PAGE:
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Waterloo’s Jackson Cates, left, is stopped by Cedar Rapids goalie Blake Pietila during a Jan. 27 game in Waterloo.

WATERLOO — Jackson Cates may look like he is all business during one of his shifts on the ice for the Waterloo Black Hawks hockey team.

When it comes to helping Waterloo win games by winning each of his shifts, the Stillwater, Minn., native has a workmanlike approach.

He can, however, be rattled.

Point in case, during one of the Black Hawks’ three games this season against an Omaha team that features Jackson’s younger brother, Noah, Waterloo teammate Jack Drury had Cates laughing so hard he almost couldn’t finish his shift.

“Jack skated up to Noah and goes, ‘You do know Jackson is your mom’s favorite son,’” recalled Cates.

Black Hawks head coach P.K. O’Handley says they’d like to pull more of those lighter moments out of Cates, but it’s the humble way he approaches life that makes him a special player.

“His personality and his under-the-radar way, you wouldn’t know he is on our team,” O’Handley smiled. “We have a saying around here, ‘Consistency comes from commitment.’

“There is a lot to that. Commitment in everything you do allows you to be the best you can be. That exemplifies Jackson Cates.”

Under the radar doesn’t exactly define Cates’ play these days.

A mid-round pick by Waterloo in Phase II of the 2016 draft, Cates is fourth in the United States Hockey League in scoring with 22 goals and 21 assists. His 43 points are just one behind Youngstown’s Matthew Barry, and four behind league-leader Anthony Del Gaizo of Muskegon.

Cates has been particularly hot recently with 16 points in his last 10 games — nine goals and seven assists. Waterloo has posted an 8-1-1 mark over that same time frame.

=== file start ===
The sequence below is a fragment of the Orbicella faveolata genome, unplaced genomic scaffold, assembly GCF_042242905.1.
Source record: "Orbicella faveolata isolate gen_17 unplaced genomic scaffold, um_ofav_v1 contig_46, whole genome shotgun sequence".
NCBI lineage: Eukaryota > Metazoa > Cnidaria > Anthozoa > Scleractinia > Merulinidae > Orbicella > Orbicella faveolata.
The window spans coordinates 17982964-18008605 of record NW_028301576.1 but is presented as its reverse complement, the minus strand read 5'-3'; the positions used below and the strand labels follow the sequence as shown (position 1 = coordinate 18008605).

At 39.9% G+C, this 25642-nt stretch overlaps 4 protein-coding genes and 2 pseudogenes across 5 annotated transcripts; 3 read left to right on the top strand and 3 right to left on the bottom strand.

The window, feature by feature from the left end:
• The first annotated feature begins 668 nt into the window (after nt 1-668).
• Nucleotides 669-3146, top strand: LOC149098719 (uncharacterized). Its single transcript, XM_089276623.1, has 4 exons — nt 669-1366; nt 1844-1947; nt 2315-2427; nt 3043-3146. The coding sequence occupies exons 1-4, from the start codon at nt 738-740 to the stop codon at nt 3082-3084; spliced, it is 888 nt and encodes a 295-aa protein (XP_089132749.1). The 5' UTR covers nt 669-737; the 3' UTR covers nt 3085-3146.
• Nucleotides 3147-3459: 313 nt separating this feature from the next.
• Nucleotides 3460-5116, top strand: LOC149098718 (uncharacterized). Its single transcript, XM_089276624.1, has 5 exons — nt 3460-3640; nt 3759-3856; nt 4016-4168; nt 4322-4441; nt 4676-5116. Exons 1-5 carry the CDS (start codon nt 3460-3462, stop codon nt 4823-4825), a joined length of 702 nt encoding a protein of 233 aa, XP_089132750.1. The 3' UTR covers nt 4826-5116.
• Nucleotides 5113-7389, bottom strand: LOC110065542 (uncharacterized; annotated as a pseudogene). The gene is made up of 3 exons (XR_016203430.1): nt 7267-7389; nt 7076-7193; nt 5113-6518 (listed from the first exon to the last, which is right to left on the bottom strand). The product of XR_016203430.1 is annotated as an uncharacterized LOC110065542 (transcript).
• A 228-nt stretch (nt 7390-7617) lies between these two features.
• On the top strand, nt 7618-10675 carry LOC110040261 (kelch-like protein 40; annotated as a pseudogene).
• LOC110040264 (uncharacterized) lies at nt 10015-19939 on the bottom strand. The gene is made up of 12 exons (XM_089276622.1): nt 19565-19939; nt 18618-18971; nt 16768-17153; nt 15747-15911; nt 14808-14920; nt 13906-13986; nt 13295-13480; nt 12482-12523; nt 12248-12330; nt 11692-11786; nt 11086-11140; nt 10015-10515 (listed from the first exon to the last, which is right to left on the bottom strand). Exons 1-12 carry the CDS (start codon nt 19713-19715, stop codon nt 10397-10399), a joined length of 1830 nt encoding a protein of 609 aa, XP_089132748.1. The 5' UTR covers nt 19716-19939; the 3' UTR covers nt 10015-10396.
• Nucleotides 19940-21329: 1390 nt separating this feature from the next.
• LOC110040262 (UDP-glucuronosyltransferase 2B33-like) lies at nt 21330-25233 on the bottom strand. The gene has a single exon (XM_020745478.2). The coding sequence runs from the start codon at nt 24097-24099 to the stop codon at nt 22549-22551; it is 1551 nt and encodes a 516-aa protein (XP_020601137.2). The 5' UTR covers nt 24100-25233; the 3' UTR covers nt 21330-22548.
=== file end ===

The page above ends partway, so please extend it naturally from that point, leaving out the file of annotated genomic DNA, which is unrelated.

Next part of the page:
“I feel that is more a product of clicking with the guys on my line, and our power play has been good,” said Cates, who skates with Ben Copeland and Solag Bakich.

O’Handley says the addition of defenseman Ben Finkelstein has been instrumental on the power play, where Cates has registered nine of his goals.

“I think they have some chemistry. They definitely complement each other well,” O’Handley said.

Cates grew up playing a lot of sports, but narrowed in on hockey as a high school sophomore. He comes from a hockey family. His dad, Jeff, played at Wisconsin-River Falls, and his uncle, Jay Cates, played at the University of Minnesota.

Jackson racked up 27 goals and 34 assists as a senior while leading Stillwater High to the Minnesota AA state tournament. At the conclusion of the 2016 high school season, Cates was awarded the Herb Brooks Award, which is given to the player in the state tournament who strongly represents the values, characteristics and traits that defined Brooks.

None of that surprises O’Handley.

“During our exit meetings last season, and I will never forget, we go through a gambit of questions,”O’Handley recalled. “And key guys ... Nick Swaney, Shane Bowers, Mikey Anderson, good players all the way around ... it was ‘Jackson Cates. Jackson Cates. Jackson Cates.’

“Each of them said the same thing. ‘Best teammate. Best player on our team.’ The whole gambit. That is from some really good players and it came throughout our whole roster.”

Cates will reunite with former teammates Swaney and Anderson next fall at Minnesota-Duluth, joining current teammate Hunter Lellig and his brother, who both signed with the Bulldogs in November.

“The goal growing up was to play in the USHL, and it has been an awesome experience,” Cates said. “Growing up, UMD was my favorite school and when it came time to sign, it was the right fit.”

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Sports Reporter

Sports reporter for The Courier

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